Africa

Last week I googled “Ivory Coast Beaches” to show a friend what the ocean looked like on our side of the coast. The top search results: horrifying images of casualties after the terrorist attack of March 2016.  This reminded me once more of the unfair marketing of African countries carried out to the world and fostering fallacious perceptions. I say unfair because although those images are not necessarily all wrong, they really only represent a small fraction of the story, in a world where they are marketed as the whole story. We can’t say enough that African countries are so much more than the images of war, poverty, hunger and scarcity. I am not even trying here to argue against what many baptized “media propaganda”; indeed, let Western media show what it wants. But I strongly believe that it is our responsibilities as African and friends of Africa to show the full story, the beauty and pride in our everyday lives across African cities.

I see more and more young Africans abroad or onsite strongly determined to invest their money, experiences and ideas to improve their countries. All beautiful initiatives but reinventing the continent is going to take decades, a work in process most likely passed down through many generations. What we can do today, is to invest in the rebranding of our countries and strive to show what makes us so proud of where we come from, make those images rise on top of the google searches.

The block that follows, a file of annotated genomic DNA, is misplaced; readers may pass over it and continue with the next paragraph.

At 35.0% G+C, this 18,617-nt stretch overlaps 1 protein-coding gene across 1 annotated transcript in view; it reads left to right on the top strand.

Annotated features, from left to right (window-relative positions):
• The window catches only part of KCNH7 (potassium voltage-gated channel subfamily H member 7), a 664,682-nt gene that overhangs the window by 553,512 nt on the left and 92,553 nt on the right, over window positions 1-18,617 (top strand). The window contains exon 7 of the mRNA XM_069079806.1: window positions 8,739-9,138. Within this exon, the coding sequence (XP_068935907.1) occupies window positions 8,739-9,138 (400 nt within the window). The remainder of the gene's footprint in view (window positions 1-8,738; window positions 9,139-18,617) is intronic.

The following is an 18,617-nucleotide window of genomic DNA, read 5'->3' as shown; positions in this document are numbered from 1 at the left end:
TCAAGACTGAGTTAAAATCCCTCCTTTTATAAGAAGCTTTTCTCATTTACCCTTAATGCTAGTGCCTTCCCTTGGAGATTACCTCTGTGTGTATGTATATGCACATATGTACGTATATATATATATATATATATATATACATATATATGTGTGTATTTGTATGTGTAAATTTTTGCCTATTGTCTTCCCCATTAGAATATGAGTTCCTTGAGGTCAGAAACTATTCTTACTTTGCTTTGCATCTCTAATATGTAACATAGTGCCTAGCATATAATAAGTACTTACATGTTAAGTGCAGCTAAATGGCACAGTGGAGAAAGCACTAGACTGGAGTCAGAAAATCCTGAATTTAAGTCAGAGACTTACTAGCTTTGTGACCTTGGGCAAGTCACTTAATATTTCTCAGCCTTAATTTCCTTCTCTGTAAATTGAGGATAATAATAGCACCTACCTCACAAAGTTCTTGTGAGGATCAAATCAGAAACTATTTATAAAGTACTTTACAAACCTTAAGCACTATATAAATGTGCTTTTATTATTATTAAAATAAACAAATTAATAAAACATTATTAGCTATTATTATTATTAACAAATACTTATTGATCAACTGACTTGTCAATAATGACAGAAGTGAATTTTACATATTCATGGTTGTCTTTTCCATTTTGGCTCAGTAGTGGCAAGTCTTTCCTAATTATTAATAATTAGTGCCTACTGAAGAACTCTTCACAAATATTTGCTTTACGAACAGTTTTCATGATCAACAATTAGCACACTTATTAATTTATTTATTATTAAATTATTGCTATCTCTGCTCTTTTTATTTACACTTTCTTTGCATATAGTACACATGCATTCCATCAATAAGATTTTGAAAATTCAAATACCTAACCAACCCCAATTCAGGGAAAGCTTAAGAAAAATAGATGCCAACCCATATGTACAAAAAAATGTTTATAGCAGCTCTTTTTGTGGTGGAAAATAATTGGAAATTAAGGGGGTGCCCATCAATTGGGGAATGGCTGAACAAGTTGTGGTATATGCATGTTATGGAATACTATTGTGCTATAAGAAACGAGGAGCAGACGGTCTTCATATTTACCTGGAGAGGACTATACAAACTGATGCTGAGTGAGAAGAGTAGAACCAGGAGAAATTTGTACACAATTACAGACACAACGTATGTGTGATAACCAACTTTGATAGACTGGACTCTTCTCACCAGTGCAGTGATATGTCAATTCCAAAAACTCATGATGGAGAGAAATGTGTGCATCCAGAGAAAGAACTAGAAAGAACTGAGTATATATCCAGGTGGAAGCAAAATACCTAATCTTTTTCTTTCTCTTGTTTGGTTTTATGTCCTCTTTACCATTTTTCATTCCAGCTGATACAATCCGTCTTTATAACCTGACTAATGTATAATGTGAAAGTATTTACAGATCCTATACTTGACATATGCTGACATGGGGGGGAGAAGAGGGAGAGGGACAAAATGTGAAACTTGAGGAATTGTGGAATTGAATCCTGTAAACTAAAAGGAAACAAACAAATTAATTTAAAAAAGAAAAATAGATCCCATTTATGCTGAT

My goal is not to change people’s perception for the world is entitled to its beliefs. My goal is to showcase the truth through the beauty I find not only in images but also stories of real people and places. Furthermore, Africans also have the responsibility to stop feeding into stereotypical fallacies. I have witness too many fellows claiming the most ridiculous stories to come off interesting in the eyes of ignorants, thirsty for unusual stories to confirm their assumptions. Please stop selling those negative and outrageous stories pulling the whole continent down when we are trying to move forward and get better. It is so frustrating that many of those merchants of fallacies have zero knowledge of the history of the continent.  Also, being from one country in Africa doesn’t give you the right to claim the stories of all other countries on the continent; it is cultural appropriation. Again, there is more to the story than the one newspaper article, than the one picture. Let’s show that “more”.

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